THE ROLE OF A FUNCTIONAL PROTOTYPE IN SOFTWARE ENGINEERING
Here are some striking stats:
- 66% of software projects fail.
- 44% meet the original business goal.
- 59% are considered valuable by the customer.
Besides, the Consortium for Information & Software Quality (CISQ) report states that the total cost of poor-quality software has hit $2.08 trillion and is rising in the US alone. That’s a pretty troubling trend.
Why is this happening? Reasons are numerous, ranging from unrealistic expectations to limited time for development. But, most of those costly mistakes could be avoided if stakeholders had a clear understanding of what they wanted to achieve. Often, they have only a rough idea of the project, which leads to confusion and complications once the development of a digital product begins.
Instead of making decisions based solely on gut feelings, successful companies follow the test-and-learn path. They set up experiments and learn from their results where to go next and whether the idea is viable at all.
With functional prototypes, companies can embody their product idea, simulate the real user experience, spot limitations, and discover ways of improving the final product. Although prototyping requires a portion of the budget, its cost is nowhere near the compound losses caused by the launch of a product that no one needs. So, there’s simply no reason to ignore the actual value of software prototyping.
CONCEPT VALIDATION IN ACTION
The best way to see the benefits of prototyping is by using an example.
Do you know Zappos.com? It’s a pioneer in online retailing that sells shoes, clothing, and accessories from multiple brands US-wide. The company’s annual revenue hovers around $500 million. But few know that Zappos.com originated from a small shoe-only store that wasn’t even a real online store — at least not in the way we perceive it today.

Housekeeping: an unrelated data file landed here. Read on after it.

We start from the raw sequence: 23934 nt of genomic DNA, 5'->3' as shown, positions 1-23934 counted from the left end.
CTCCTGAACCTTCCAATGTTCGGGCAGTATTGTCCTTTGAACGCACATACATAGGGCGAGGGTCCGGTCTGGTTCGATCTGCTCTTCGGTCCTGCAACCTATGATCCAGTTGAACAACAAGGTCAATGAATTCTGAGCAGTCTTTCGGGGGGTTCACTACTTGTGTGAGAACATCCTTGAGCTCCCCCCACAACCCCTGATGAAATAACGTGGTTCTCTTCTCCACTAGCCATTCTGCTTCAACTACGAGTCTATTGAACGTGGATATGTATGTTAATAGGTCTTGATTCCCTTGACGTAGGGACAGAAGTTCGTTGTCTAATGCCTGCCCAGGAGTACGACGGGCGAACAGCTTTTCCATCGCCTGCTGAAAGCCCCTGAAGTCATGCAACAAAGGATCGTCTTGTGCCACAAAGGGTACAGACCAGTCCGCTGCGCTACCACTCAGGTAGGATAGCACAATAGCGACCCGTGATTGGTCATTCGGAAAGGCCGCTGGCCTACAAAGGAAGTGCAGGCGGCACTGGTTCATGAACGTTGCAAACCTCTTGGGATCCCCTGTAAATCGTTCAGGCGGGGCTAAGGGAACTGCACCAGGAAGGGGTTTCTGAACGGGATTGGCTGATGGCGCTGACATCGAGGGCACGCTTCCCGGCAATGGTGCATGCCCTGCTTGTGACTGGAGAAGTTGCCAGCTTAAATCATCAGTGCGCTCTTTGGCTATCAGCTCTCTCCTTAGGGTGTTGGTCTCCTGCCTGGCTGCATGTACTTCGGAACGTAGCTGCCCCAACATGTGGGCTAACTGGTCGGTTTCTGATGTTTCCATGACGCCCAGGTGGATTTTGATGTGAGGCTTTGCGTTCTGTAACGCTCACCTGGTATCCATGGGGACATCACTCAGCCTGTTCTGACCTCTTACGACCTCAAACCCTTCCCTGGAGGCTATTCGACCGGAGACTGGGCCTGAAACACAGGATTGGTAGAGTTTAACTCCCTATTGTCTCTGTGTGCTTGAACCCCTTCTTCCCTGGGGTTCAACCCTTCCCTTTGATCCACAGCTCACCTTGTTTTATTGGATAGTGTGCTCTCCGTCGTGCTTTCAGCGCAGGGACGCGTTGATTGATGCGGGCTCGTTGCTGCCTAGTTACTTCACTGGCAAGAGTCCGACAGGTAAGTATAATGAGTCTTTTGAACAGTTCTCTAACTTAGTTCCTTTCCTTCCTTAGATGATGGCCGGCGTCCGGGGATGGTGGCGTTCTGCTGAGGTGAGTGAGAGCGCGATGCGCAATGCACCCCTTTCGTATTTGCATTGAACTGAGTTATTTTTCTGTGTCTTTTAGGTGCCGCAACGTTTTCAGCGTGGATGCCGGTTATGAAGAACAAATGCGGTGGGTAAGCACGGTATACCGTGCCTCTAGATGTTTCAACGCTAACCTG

Back in 1999, Nick Swinmurn came up with a simple yet groundbreaking idea — creating an online platform where people could buy the shoes they wanted but couldn’t find in local stores. This idea hit him when he was vainly trying to buy dessert boots in one of the San Francisco malls. Some stores had the right size but not the right color. Others had the right color, yet the wrong style.
Nick didn’t have enough budget to buy shoes from warehouses as it would require him to invest in numerous models, each with lots of sizes and colors. But he still needed to validate his concept. So, he decided to go to local stores, take pictures of available shoes, and post them on his site. Once someone placed an order for a particular model, he went to the store, bought it, and mailed it to the client.
Was it profitable? Of course, not. But this is not something Nick was trying to test. The goal was to validate whether his business idea was feasible, and he achieved it.
No one knows for sure how the audience will react to your product unless you have a functional prototype. It helps to get early feedback from all stakeholders and serves as a skeleton for the full-fledged product.
With that in mind, here’s an action plan you’d want to stick to during the project’s early stages:
Brainstorm ideas → Form a hypothesis → Prototype → Test → Learn the results → Make improvements or Pivot
TYPES OF SOFTWARE PROTOTYPES DIFFER
A chunk of the above text points to the functional prototype’s unmatched advantages. That’s true. Still, don’t rush into building one — rather, take one step at a time. Before investing any resources in digital prototyping, you need to know for sure that it will add value to the final product.
A prototype comes in two forms: 1) with a low level of detail (low-fidelity) and 2) with a high level of detail (high-fidelity) respectively. While one is built quickly and basically, thrown away, the other is improved upon iteratively and developed into a full-featured product. Both models are effective — though, each for different purposes.
A low-fidelity software prototype is useful in the early stages of development. It allows you to visualize the different screens of a digital product and understand how a user might navigate through them.
Such prototypes can be as simple as hand drawings. Paper prototypes are good for collaborative idea-sharing, finding big-picture problems, and making instant changes. That’s because it’s easy to test multiple interface variations during a single brainstorming session.
A more advanced form of a lo-fi prototype is a wireframe. This is a digital prototype since the designer uses software prototyping tools like Figma to draw it. By linking multiple wireframes together, the designer can create a clickable wireframe and simulate user interactions.